State’s propping up harness racing industry makes less and less sense


By Robert Fisk, Jr.
Special to Portland Press Herald
Published January 7, 2017 

FALMOUTH — Colin Woodard’s thorough piece (“Casino funds could offer hope for retired harness racing horses,” Dec. 18) raises another issue: subsidizing a dying business. Maine’s harness racing industry continues in steady decline despite an $8.44 million taxpayer subsidy in 2015 and similar annual allocations from slot machine revenue since 2005.

The continuous financial outlay is further called into question, given the well-documented checkered history of harness racing, one that includes animal cruelty in which fines are an ongoing cost of doing business, drugging has a long and shady past and overbreeding results in many “surplus” horses being sent to slaughter plants in Quebec.

The life of a harness racing horse is not some bucolic scene. It’s often miserable for the horses as racers, and after a short career, typically three to five years, they become unwanted.

As Woodard notes: “It’s the uncomfortable secret of Maine’s harness racing industry: Each year, some 200 horses end their racing careers at ages 3 to 14, but will live to be 30.”

The industry has always needed an outlet to rid itself of animals it deems as unproductive. The article begins with a description of the awful condition of Yankee, a 10-year-old racehorse bound for the slaughterhouse by his previous owner, but saved by a rescue.

With Scarborough Downs likely to close this year (further indication of a industry in free fall), the Maine Harness Racing Commission finds itself with $3 million of the track’s annual subsidy. A proposal to use some of that money for the care of these young, retired horses is long overdue. As Robyn Cuffey, respected re-trainer of racehorses, told Woodard: “I’m still trying to figure out why the people who made all the money off these horses are not putting a dime back into taking care of them afterward.”

State Rep. Don Marean of Hollis claims that such a proposal is a “pipe dream” and that any unallocated funds will be diverted to pay the operating costs of the harness racing commission. A Maine Harness Horsemen’s Association lobbyist, spokesperson and board member, Marean also frequently mentions that the commission donates $5,000 for distressed horses – less than 1 percent of the $8.4 million subsidy.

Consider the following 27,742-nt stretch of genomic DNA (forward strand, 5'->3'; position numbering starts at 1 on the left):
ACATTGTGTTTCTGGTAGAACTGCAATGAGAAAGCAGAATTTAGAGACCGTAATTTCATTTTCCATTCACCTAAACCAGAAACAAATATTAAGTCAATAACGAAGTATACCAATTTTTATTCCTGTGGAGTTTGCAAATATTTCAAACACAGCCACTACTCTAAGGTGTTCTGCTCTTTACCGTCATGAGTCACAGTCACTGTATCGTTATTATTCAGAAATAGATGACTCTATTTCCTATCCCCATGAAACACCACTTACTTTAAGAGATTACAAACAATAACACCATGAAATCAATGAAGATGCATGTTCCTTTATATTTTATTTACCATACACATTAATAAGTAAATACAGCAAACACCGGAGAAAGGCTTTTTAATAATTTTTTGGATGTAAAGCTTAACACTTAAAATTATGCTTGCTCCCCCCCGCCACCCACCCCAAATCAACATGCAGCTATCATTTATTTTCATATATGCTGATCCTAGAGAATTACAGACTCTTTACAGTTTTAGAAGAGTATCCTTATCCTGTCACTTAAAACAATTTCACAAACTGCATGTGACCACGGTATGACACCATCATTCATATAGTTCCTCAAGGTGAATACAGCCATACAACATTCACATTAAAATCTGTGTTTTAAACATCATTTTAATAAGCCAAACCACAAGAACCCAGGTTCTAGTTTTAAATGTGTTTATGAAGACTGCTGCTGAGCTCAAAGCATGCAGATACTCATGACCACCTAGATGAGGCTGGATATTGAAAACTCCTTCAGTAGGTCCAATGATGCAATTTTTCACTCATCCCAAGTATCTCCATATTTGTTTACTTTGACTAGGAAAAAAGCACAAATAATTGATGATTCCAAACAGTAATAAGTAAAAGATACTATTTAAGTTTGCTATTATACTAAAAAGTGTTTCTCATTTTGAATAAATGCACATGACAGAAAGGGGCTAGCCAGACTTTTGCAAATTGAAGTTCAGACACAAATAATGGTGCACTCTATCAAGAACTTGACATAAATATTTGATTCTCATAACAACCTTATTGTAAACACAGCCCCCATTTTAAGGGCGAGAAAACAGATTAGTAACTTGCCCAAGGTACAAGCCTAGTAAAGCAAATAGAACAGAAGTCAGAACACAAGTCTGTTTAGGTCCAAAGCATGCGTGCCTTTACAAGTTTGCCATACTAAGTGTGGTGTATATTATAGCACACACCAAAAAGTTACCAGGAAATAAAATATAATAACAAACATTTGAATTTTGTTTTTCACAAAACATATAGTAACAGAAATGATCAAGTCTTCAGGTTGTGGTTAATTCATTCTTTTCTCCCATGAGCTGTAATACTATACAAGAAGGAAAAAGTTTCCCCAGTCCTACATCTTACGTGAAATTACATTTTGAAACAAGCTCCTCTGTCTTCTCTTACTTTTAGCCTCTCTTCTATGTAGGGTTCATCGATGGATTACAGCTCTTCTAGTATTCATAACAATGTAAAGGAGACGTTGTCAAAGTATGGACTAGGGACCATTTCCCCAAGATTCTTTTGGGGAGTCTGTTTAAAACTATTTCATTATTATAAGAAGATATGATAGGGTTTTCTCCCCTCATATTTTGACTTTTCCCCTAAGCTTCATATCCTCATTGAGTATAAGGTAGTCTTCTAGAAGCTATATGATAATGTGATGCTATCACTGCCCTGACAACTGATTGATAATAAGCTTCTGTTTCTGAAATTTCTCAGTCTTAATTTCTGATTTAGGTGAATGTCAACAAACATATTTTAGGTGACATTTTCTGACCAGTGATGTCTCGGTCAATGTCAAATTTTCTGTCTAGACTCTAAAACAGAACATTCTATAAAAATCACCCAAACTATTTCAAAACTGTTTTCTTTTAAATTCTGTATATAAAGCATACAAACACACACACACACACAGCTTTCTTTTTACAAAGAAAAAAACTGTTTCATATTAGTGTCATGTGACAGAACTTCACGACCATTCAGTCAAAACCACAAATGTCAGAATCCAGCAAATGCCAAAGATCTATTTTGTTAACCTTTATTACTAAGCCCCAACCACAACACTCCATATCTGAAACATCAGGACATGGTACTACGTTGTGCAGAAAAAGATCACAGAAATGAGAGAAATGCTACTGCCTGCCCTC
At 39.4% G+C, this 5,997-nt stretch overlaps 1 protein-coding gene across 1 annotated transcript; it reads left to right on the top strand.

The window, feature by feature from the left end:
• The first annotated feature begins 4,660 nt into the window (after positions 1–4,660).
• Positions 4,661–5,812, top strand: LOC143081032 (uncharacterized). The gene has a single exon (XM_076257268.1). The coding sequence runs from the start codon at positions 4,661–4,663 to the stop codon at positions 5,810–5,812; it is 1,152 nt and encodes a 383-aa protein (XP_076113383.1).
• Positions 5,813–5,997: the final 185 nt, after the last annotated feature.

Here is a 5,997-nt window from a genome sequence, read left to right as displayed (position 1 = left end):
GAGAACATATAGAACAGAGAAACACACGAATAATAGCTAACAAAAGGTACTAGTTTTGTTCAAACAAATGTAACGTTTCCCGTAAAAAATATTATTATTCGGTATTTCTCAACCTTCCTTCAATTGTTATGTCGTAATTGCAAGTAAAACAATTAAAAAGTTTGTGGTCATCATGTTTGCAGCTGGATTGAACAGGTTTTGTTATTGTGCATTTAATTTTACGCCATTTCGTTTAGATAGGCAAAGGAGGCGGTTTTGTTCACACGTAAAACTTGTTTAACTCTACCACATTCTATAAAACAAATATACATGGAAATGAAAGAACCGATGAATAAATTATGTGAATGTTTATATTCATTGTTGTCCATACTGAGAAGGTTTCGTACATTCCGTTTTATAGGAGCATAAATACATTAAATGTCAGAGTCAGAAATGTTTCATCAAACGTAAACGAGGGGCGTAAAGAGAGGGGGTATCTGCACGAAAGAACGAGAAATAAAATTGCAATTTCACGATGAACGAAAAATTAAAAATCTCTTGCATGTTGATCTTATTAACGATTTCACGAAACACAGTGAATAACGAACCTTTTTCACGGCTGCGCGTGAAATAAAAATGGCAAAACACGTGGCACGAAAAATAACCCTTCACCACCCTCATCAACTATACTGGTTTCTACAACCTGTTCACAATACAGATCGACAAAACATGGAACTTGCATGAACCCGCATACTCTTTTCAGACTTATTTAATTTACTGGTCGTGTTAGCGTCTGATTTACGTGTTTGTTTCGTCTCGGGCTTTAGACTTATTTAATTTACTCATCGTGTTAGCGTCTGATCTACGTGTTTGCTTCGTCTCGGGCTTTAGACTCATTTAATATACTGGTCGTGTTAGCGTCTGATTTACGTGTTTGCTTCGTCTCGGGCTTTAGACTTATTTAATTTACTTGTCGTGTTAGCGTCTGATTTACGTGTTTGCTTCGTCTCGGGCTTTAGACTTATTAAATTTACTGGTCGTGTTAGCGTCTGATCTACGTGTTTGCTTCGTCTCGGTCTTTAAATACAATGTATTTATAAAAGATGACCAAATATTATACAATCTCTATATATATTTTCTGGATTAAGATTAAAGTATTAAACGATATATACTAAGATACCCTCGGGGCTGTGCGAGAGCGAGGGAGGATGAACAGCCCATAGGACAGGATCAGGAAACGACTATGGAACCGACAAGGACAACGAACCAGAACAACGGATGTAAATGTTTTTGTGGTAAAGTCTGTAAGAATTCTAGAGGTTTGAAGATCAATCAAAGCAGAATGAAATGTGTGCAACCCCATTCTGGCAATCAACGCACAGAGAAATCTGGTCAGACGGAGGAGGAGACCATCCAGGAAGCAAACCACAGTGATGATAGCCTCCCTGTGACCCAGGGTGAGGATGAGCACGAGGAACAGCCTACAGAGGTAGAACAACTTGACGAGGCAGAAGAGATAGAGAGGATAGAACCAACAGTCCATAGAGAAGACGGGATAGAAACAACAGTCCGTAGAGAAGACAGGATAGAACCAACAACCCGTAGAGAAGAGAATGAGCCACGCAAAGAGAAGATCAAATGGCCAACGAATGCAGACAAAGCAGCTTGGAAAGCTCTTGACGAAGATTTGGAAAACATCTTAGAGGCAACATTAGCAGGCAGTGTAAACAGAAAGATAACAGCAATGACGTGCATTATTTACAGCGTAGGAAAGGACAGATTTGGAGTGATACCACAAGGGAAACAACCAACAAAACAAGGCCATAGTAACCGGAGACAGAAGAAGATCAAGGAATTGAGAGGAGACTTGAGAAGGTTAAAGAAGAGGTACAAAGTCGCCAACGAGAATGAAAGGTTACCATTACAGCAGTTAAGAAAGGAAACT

This would have been a perfect time for a much-needed public relations boost to embrace a minimal allotment and recognition of the need, but the industry instead showed its real hand again. Marean declared: “The numbers you are getting are fabricated on emotion and the need of some rescues looking for monetary support.” It is all about money – these magnificent animals are treated as a disposable commodity.

Marean, who led the opposition to an anti-horse slaughter bill in 2013, claims in the article, “The entire industry is struggling to stay afloat with the competition from the casinos and … online gambling.” These same sentiments were expressed by Sharon Terry, owner of Scarborough Downs, when she had requested further subsidies for the track.

All of this raises the larger question: Isn’t now finally the time for our state legislators to examine the merits (or lack thereof) of the state funneling millions of taxpayer dollars into an outdated, inhumane, discredited and dying industry that has shown a precipitous decline for decades, despite the state’s significant financial attempts to revitalize it? Yes, a fund to help retired racehorses would be great, but not having retired racehorses is better.

The harness racing industry’s struggles are anything but new. In the early 1990s, the industry was in full panic: Business as measured by the live handle (the total amount waged on harness racing) was down over 30 percent, from $45.2 million in 1987 to $29.8 million in 1991.

The solution to this free fall? Off-track betting parlors: neighborhood pubs for fans to gamble on races by live TV. OTB parlors were touted at the time as the salvation of the harness racing industry, but 25 years later, both harness racing and off-track betting are withering, with revenues down now to just a scant $4 million.

Then slot machine revenue allocation was implemented to “rescue” the industry yet again. Since it opened in 2005, Hollywood Slots has distributed over $80 million in slot machine profits to the harness racing industry, directly and indirectly. The infusion of revenue as boosted purses and encouraged horse owners to invest in faster horses, but attendance and money wagered on harness racing have continued to decline.

With so many other significant state financial needs, it remains perplexing why the state continues to prop up an activity that is outdated, cruel and has drastically faded in popularity. Moreover, no animal that has served mankind so long, so well, so nobly, and in so many capacities, deserves such a fate.


Robert Fisk Jr., a former state legislator, is president and director of the Falmouth-based Maine Friends of Animals.



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